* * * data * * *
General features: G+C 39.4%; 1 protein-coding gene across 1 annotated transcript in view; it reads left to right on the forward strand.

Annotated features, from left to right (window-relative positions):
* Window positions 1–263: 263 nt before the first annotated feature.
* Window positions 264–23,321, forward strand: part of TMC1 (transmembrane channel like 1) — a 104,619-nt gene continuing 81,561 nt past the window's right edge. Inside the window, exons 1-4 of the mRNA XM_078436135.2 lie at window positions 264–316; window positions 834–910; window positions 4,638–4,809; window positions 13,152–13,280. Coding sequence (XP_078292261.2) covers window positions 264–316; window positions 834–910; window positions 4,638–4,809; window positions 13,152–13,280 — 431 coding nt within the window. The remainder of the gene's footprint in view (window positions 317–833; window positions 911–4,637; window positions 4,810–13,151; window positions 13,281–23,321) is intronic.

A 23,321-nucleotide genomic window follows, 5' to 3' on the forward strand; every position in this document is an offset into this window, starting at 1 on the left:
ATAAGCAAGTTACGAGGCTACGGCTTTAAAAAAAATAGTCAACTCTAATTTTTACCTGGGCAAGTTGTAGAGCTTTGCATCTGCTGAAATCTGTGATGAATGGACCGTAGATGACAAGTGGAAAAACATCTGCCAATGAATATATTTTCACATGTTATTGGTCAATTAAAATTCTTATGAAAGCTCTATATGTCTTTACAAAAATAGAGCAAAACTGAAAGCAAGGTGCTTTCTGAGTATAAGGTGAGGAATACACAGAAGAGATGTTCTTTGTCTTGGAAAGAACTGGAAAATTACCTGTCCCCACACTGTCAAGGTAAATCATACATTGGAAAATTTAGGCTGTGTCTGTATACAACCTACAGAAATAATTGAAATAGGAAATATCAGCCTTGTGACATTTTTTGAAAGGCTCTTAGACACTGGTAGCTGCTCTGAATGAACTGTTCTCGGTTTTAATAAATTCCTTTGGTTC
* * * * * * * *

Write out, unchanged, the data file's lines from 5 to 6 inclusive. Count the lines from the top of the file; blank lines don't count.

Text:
A 23,321-nucleotide genomic window follows, 5' to 3' on the forward strand; every position in this document is an offset into this window, starting at 1 on the left:
ATAAGCAAGTTACGAGGCTACGGCTTTAAAAAAAATAGTCAACTCTAATTTTTACCTGGGCAAGTTGTAGAGCTTTGCATCTGCTGAAATCTGTGATGAATGGACCGTAGATGACAAGTGGAAAAACATCTGCCAATGAATATATTTTCACATGTTATTGGTCAATTAAAATTCTTATGAAAGCTCTATATGTCTTTACAAAAATAGAGCAAAACTGAAAGCAAGGTGCTTTCTGAGTATAAGGTGAGGAATACACAGAAGAGATGTTCTTTGTCTTGGAAAGAACTGGAAAATTACCTGTCCCCACACTGTCAAGGTAAATCATACATTGGAAAATTTAGGCTGTGTCTGTATACAACCTACAGAAATAATTGAAATAGGAAATATCAGCCTTGTGACATTTTTTGAAAGGCTCTTAGACACTGGTAGCTGCTCTGAATGAACTGTTCTCGGTTTTAATAAATTCCTTTGGTTC